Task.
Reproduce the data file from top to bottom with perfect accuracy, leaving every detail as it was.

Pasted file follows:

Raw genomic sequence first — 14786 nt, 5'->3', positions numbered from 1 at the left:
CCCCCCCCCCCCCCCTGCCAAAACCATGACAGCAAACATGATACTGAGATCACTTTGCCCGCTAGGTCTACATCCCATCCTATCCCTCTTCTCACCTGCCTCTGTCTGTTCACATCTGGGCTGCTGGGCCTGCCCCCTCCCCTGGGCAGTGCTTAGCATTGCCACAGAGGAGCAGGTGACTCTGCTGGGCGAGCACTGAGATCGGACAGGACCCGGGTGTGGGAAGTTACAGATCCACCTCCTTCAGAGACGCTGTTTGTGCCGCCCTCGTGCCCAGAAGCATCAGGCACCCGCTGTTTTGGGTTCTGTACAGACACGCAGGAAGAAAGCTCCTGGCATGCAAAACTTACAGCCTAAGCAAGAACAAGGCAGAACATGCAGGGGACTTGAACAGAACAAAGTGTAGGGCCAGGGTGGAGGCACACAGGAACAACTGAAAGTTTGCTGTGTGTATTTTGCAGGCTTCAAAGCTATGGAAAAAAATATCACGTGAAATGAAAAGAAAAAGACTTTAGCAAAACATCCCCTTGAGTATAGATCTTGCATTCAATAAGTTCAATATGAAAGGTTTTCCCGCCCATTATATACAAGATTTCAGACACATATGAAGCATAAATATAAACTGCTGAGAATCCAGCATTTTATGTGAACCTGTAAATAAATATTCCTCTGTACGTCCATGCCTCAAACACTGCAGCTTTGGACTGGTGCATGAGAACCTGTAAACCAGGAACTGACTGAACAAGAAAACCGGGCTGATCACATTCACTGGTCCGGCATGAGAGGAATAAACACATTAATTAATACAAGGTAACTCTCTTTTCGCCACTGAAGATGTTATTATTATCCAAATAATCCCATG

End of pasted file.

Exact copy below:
Raw genomic sequence first — 14786 nt, 5'->3', positions numbered from 1 at the left:
CCCCCCCCCCCCCCCTGCCAAAACCATGACAGCAAACATGATACTGAGATCACTTTGCCCGCTAGGTCTACATCCCATCCTATCCCTCTTCTCACCTGCCTCTGTCTGTTCACATCTGGGCTGCTGGGCCTGCCCCCTCCCCTGGGCAGTGCTTAGCATTGCCACAGAGGAGCAGGTGACTCTGCTGGGCGAGCACTGAGATCGGACAGGACCCGGGTGTGGGAAGTTACAGATCCACCTCCTTCAGAGACGCTGTTTGTGCCGCCCTCGTGCCCAGAAGCATCAGGCACCCGCTGTTTTGGGTTCTGTACAGACACGCAGGAAGAAAGCTCCTGGCATGCAAAACTTACAGCCTAAGCAAGAACAAGGCAGAACATGCAGGGGACTTGAACAGAACAAAGTGTAGGGCCAGGGTGGAGGCACACAGGAACAACTGAAAGTTTGCTGTGTGTATTTTGCAGGCTTCAAAGCTATGGAAAAAAATATCACGTGAAATGAAAAGAAAAAGACTTTAGCAAAACATCCCCTTGAGTATAGATCTTGCATTCAATAAGTTCAATATGAAAGGTTTTCCCGCCCATTATATACAAGATTTCAGACACATATGAAGCATAAATATAAACTGCTGAGAATCCAGCATTTTATGTGAACCTGTAAATAAATATTCCTCTGTACGTCCATGCCTCAAACACTGCAGCTTTGGACTGGTGCATGAGAACCTGTAAACCAGGAACTGACTGAACAAGAAAACCGGGCTGATCACATTCACTGGTCCGGCATGAGAGGAATAAACACATTAATTAATACAAGGTAACTCTCTTTTCGCCACTGAAGATGTTATTATTATCCAAATAATCCCATG